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Old vs. Young: What Age is Horse Is Best For You To Buy?
With age comes experience, patience, and understanding. Three qualities
any horse owner wants in a horse.
Have you given any thought to what age horse is right for you? The age of a horse is a part of horse ownership that is sometimes misunderstood. Many people feel that older horses are washed up and ready for the pasture. That could not be further from the truth in many cases.
There are pros and cons to young horses as well as horses in their late teens and early twenties. The age of the horse you are looking for is not as important as to how well the horse fits you and your program.
When asked, "what is too old when looking at a horse?" I always answer that question with a question. What kind of shape and how sound is the horse? The age of a horse is not nearly as important as how sound and healthy the horse is, as well as how well the horse fits its rider.
I recently had a conversation with a man whose son bought a horse for his family. He thought it would be a good idea to have a young horse for his kids to grow up with. In this situation he had no idea of what it takes to handle a young, inexperienced horse. The horse did not work for the family and the kids lost interest in riding because of the difficulty they were having. This is a common myth and mistake.
Two of our cutting horses were nineteen years old when we bought them. Both horses were purchased to teach youth riders to cut and work cattle. We were looking for horses that could teach us the tricks of the trade of cutting. They have been great for us, and one is still competing and doing quite well. The key to the success with these older horses has been that we have taken good care of them and exercised them regularly. Regular exercise and a consistent program is critical to helping older horses remain active.
While we do have young horses on the ranch, what I have found through the years is that a sound, older horse with experience is much more reliable day in and day out. Young horses provide energy, and stamina for their rider. However, with that energy comes quickness. I have ridden many young (4 to 7 years old), very well trained and well mannered horses that wouldn't think of hurting a rider on purpose. Their quickness and athleticism, however, made them difficult to ride, especially for a novice rider.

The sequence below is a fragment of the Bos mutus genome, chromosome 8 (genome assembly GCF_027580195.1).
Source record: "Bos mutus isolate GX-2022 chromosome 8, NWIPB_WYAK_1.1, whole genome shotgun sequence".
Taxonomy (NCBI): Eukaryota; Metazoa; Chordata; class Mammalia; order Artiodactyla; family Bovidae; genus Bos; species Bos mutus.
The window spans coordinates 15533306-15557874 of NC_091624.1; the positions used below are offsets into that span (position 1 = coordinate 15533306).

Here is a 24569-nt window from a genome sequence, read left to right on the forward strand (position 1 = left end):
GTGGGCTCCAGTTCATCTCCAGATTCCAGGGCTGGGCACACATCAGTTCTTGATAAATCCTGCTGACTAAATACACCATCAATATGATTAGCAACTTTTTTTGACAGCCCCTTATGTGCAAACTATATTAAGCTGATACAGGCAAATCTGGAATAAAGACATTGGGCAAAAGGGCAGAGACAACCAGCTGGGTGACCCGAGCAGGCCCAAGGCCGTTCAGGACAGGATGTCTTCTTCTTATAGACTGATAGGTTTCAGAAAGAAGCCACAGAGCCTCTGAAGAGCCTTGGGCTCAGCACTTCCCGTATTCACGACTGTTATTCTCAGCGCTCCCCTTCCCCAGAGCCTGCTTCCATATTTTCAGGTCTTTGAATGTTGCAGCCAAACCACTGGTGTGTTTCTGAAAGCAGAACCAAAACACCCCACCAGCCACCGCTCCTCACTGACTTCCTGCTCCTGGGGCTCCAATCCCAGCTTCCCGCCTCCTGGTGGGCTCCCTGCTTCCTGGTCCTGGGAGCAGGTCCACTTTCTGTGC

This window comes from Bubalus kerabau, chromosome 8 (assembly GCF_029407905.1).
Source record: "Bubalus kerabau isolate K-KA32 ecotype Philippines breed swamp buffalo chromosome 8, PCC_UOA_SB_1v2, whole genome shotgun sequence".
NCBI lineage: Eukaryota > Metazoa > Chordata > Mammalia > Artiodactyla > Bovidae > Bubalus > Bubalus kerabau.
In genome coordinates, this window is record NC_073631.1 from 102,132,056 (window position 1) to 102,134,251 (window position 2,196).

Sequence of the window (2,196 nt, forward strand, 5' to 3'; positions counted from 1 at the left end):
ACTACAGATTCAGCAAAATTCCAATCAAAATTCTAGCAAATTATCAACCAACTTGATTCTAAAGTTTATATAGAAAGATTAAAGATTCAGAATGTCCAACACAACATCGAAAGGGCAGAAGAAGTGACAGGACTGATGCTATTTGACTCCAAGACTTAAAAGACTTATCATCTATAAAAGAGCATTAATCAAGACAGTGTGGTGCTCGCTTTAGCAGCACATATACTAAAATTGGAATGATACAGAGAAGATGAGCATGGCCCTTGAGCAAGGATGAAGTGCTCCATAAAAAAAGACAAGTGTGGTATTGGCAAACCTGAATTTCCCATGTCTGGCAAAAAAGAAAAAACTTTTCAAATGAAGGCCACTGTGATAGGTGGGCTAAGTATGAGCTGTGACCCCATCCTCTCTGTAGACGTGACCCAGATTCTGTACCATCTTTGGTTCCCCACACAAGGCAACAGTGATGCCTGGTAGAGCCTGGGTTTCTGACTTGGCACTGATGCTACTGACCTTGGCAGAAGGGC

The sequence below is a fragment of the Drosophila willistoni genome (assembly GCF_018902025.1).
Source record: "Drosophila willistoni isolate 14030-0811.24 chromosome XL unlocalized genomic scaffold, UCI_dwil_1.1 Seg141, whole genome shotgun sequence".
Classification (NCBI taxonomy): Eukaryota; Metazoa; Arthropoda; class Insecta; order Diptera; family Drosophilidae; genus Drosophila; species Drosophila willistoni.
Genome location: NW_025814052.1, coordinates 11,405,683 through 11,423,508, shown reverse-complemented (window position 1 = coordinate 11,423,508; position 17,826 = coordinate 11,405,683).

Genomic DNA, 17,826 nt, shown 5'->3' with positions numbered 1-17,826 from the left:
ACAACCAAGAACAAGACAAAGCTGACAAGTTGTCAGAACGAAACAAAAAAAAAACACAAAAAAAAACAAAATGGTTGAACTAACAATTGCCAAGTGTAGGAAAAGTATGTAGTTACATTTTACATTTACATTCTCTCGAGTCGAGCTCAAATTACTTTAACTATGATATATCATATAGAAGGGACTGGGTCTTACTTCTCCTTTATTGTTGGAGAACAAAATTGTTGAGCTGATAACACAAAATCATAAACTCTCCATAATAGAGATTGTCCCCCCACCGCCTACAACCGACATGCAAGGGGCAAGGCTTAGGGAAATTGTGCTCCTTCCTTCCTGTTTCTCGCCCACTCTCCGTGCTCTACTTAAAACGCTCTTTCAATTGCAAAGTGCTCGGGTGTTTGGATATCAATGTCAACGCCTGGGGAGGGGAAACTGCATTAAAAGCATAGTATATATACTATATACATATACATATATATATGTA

Horses with age have had (in many cases) the opportunity to see more through the years. In my experience that has meant the horse is more stable and suitable for riding out on the trail. Usually, it takes a little more to spook and concern an older, more experienced horse. If you are a novice rider, think about looking into an older, more experienced horse for your first purchase.
Things To Be Aware Of With Older Horses
A Vet Check is critical with the purchase of an older horse. Have the Vet check for Navicular, and Arthritis. Cardiovascular is also important to check in the older horse. Ask the Vet to examine the horse's teeth and mouth to assure healthy teeth and gums. A problem in the mouth could lead to lack of nutrition. The teeth of many older horses need to be floated upon purchase.
Older horses will need to be cared for a little differently in extreme weather. Be sure to take into consideration that they may need to be blanketed in cold weather, and may need to be brought in and offered electrolytes in the heat of the summer. Having shelter and clean water available is also very important. Seniors may require a special feed to maintain a quality health.
Some senior horses do require a little more care than a younger option. But don't let that out weigh all of the wonderful benefits they have to offer you in the best years of their life. If gentle, experience, wisdom, and a desire to please is what you are looking for in a horse, don't overlook a horse in their mid to late teens.
Always keep safety in mind.
About the Author: Jason Borchardt has spent his life with horses. He has been involved with many disciplines in the horse arena,
from showing, breaking, western pleasure, cutting...the list goes on and on. He currently co runs a
family ranch in the Texas Hill Country, where he spends the best part of his days on the back
of a horse. His desire is to educate people on buying horses, through http://www.realhorseappeal.com,
so they don't make the same mistakes he has through the years.